It sounds crazy, but it’s feasible enough that the second Conference on Laser, Weather. and Climate will be held this year in Geneva. If all goes as planned, we may be able to control weather for parts of the planet—and hopefully not turn it into a deadly weapon in the process.

4 Space Bullets

Scientists who research extraterrestrial life tend to have a thing for Europa, Jupiter’s moon. That’s no surprise—it has one of the largest collections of ice in our solar system, and because ice and water are associated with life, scientists naturally want to investigate this further. However, being human and all, they can’t really do much. To solve this problem, scientists are in the process of building a space bullet to help smash the ice on Europa.

British Engineers have tested a miniature version of this weighing about 20 kilograms (45 lbs) and moving just under the speed of sound. The projectile was able to smash the ice used for the test into dust and emerge unscathed. The full-sized version would weigh at least a few tons and need to have the same effect on Jupiter’s moon for the mission to be successful. While that remains a few years away, sci-fi nerds are rumored to have gone extinct from the anticipation.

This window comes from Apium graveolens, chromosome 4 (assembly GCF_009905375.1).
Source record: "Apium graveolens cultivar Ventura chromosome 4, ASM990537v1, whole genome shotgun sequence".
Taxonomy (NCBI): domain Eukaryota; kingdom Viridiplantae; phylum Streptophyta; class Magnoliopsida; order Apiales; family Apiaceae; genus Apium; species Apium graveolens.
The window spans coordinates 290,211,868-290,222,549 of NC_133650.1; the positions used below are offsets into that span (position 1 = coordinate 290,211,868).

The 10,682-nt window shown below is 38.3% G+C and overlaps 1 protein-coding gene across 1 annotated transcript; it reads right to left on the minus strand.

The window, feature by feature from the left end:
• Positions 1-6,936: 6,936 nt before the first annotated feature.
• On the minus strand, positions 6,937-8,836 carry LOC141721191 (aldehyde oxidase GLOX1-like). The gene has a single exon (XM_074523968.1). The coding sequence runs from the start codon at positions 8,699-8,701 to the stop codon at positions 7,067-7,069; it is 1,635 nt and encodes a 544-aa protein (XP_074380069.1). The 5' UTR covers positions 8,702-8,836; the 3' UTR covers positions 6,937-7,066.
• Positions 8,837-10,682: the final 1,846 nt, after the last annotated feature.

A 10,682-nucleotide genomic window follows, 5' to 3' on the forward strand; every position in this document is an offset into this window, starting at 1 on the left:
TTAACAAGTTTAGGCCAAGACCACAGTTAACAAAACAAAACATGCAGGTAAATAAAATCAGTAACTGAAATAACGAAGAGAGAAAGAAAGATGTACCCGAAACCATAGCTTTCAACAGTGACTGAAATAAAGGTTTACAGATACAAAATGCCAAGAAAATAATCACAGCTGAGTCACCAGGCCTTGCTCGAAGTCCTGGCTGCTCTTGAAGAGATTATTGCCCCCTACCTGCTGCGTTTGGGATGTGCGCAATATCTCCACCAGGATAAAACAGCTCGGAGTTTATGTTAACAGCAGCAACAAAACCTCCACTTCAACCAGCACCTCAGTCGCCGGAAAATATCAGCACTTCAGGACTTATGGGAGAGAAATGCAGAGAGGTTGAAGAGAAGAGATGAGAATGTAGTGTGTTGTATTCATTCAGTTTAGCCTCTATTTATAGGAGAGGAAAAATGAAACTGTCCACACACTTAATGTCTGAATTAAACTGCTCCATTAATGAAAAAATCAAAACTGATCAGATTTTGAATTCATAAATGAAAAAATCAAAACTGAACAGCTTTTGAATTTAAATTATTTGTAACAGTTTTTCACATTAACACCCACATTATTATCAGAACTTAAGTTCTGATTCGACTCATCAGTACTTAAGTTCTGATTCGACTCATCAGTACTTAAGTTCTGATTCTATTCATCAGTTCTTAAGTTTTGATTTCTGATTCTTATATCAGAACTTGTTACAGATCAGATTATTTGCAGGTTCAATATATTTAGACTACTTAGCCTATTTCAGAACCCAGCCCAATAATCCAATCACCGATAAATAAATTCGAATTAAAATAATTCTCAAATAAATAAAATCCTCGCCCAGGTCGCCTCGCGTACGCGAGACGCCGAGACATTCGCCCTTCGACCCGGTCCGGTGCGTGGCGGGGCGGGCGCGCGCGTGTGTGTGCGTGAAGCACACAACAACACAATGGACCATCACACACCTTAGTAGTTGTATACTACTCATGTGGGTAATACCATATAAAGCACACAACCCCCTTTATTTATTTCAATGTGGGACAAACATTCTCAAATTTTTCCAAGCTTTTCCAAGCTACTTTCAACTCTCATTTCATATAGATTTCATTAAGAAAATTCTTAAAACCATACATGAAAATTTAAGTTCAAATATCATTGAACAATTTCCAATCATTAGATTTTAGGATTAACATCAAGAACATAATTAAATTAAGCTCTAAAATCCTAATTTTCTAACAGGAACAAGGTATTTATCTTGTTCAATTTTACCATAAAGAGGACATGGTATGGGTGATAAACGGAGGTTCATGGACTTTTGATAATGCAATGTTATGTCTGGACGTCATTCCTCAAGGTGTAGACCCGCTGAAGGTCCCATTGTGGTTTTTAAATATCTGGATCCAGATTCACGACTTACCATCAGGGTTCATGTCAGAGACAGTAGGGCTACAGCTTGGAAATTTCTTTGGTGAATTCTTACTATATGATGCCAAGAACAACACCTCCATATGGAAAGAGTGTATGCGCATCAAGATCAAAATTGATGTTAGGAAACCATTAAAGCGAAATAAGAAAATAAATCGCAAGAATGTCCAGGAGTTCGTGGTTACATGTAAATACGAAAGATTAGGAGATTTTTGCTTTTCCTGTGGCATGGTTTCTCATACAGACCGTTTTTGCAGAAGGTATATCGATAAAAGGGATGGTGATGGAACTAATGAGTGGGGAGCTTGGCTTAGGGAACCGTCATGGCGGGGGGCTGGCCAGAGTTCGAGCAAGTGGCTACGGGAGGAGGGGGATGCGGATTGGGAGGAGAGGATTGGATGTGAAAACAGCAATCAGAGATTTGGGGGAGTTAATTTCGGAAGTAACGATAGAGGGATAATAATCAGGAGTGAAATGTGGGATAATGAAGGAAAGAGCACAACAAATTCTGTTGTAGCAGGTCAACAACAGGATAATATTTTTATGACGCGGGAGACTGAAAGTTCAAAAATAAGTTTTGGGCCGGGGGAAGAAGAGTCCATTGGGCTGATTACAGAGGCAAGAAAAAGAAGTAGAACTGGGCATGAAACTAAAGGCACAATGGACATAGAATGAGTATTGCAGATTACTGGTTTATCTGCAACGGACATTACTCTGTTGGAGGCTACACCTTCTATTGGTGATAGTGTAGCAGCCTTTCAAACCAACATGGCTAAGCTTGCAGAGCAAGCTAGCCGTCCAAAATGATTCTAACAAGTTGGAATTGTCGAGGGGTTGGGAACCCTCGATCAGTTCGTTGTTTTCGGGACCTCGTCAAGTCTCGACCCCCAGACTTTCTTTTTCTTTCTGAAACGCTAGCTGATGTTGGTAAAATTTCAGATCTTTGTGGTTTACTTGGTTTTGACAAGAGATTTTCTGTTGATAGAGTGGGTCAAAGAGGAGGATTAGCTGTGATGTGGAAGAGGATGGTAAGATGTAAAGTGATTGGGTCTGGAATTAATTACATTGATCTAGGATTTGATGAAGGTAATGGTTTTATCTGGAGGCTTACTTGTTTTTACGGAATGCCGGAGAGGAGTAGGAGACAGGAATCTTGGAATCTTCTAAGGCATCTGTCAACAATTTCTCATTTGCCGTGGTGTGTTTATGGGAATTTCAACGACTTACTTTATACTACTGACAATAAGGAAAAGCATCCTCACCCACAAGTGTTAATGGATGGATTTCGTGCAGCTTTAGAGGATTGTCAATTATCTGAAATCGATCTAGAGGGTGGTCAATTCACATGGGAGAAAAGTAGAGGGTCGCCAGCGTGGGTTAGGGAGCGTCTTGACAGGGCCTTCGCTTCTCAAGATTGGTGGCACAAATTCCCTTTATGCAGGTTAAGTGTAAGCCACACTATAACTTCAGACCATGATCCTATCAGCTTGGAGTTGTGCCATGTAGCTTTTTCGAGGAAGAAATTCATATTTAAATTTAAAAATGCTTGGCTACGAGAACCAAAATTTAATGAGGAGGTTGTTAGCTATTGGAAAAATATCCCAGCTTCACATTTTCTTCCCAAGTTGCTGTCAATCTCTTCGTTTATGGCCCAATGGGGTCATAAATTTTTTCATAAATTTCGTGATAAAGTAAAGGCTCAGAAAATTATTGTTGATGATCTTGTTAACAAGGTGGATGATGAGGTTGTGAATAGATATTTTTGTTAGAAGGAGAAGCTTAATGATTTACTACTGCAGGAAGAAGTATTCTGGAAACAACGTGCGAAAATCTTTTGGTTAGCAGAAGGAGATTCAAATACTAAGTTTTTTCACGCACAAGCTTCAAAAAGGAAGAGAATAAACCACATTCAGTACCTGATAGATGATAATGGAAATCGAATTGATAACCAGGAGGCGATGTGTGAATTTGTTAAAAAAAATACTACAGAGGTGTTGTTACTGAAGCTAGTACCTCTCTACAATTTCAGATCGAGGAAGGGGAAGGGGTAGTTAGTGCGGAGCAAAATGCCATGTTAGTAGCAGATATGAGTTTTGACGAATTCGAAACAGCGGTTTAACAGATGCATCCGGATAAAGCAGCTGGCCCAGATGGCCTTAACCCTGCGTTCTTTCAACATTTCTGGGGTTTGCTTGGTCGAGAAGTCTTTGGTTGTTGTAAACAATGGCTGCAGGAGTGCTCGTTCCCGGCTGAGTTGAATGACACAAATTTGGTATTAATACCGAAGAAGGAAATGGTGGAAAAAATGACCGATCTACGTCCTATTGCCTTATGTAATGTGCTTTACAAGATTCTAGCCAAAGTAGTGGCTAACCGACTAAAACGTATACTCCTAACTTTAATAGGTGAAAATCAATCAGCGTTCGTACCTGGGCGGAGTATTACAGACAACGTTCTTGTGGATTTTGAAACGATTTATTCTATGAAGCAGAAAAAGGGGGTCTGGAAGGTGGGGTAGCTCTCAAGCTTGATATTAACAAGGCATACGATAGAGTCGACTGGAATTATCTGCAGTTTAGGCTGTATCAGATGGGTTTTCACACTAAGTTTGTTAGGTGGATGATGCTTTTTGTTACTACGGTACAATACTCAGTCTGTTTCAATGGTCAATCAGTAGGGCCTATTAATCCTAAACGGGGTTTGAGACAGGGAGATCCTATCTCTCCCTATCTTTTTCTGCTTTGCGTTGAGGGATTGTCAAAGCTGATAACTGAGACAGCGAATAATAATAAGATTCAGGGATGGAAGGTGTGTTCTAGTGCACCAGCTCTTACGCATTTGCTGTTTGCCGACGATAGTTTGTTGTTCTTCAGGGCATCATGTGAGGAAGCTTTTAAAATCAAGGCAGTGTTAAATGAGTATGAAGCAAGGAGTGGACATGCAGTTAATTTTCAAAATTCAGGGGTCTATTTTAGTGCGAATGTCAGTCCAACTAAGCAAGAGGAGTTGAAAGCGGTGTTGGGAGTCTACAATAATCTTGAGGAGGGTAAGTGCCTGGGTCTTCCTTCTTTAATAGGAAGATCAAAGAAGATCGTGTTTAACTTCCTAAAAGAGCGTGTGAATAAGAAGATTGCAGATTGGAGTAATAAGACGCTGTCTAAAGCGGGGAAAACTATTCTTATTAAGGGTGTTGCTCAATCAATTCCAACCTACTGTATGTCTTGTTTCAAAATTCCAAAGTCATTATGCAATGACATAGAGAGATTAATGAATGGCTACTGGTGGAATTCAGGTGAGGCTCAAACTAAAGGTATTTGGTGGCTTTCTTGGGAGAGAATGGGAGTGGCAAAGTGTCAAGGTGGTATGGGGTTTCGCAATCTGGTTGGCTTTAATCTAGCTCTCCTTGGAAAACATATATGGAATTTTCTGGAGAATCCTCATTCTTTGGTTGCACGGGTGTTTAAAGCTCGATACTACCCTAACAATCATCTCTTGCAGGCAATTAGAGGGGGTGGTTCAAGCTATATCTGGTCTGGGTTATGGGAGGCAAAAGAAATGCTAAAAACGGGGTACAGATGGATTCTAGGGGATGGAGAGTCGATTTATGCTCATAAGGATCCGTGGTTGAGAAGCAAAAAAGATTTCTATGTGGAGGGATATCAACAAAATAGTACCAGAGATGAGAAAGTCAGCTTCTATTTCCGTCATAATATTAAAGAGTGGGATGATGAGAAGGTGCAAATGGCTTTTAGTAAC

3 Mind-Reading Brain Scans

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At this point, we don’t have to tell you that science can do a lot of stuff with your brain—you know, simple things, like mind-reading. That’s right, scientists have the technology to to read your mind. Researchers have demonstrated the ability to use data from an MRI scan of people looking at letters to determine exactly which letters the subject was looking at during the scan.

The procedure could be very helpful to facilitate communication in people who are unable to do so. The team is currently working on ways to maximize the utility and accuracy of the data.

2 Making Rain

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Indonesia has recently been hit with a glut of wild fires. The smoke damage and heat haze have been a big problem for individuals, businesses and the governments. To fight this scourge, the Indonesian government has resorted to rain-making. Yes, you read that right.

In the interest of playing God, the Indonesian government has used a fleet of aircraft to “seed” the clouds. Cloud seeding involves adding silver iodide, dry ice, or liquid propane to the formation, which increases the amount of rain that falls from it. The operation was a slight success with the fires being moderately reduced.

1 Food Delivery Drones

Forget assassinating rogue mosquitoes in Florida—who cares about that when you need your sister’s wedding cake delivered to you ASAP? A Shanghai bakery called Incake says it has responded to the wishes of its clientele who needed finely made cakes baked and delivered yesterday. Incake management had two goals: Deliver the cakes quickly and still be environmentally friendly. The solution? Drones.